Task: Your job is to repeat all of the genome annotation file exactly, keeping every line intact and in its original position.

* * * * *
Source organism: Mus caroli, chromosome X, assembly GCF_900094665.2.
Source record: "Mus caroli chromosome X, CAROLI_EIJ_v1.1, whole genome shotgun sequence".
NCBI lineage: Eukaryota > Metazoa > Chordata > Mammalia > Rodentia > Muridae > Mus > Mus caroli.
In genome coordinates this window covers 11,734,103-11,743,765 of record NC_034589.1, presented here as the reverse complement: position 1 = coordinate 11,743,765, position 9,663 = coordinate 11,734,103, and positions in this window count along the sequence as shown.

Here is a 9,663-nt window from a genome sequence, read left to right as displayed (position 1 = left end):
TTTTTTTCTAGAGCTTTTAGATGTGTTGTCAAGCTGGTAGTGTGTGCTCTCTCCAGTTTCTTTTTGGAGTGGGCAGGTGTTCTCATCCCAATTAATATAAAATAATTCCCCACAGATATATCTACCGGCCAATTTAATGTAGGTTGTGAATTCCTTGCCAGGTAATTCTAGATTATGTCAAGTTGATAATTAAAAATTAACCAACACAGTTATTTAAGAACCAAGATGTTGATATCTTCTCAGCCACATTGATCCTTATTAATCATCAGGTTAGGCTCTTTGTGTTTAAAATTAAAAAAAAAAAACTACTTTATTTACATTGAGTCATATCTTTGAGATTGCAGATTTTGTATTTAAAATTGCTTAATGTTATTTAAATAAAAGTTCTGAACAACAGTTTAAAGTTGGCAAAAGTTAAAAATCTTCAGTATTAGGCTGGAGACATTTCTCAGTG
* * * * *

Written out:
Source organism: Mus caroli, chromosome X, assembly GCF_900094665.2.
Source record: "Mus caroli chromosome X, CAROLI_EIJ_v1.1, whole genome shotgun sequence".
NCBI lineage: Eukaryota > Metazoa > Chordata > Mammalia > Rodentia > Muridae > Mus > Mus caroli.
In genome coordinates this window covers 11,734,103-11,743,765 of record NC_034589.1, presented here as the reverse complement: position 1 = coordinate 11,743,765, position 9,663 = coordinate 11,734,103, and positions in this window count along the sequence as shown.

Here is a 9,663-nt window from a genome sequence, read left to right as displayed (position 1 = left end):
TTTTTTTCTAGAGCTTTTAGATGTGTTGTCAAGCTGGTAGTGTGTGCTCTCTCCAGTTTCTTTTTGGAGTGGGCAGGTGTTCTCATCCCAATTAATATAAAATAATTCCCCACAGATATATCTACCGGCCAATTTAATGTAGGTTGTGAATTCCTTGCCAGGTAATTCTAGATTATGTCAAGTTGATAATTAAAAATTAACCAACACAGTTATTTAAGAACCAAGATGTTGATATCTTCTCAGCCACATTGATCCTTATTAATCATCAGGTTAGGCTCTTTGTGTTTAAAATTAAAAAAAAAAAACTACTTTATTTACATTGAGTCATATCTTTGAGATTGCAGATTTTGTATTTAAAATTGCTTAATGTTATTTAAATAAAAGTTCTGAACAACAGTTTAAAGTTGGCAAAAGTTAAAAATCTTCAGTATTAGGCTGGAGACATTTCTCAGTG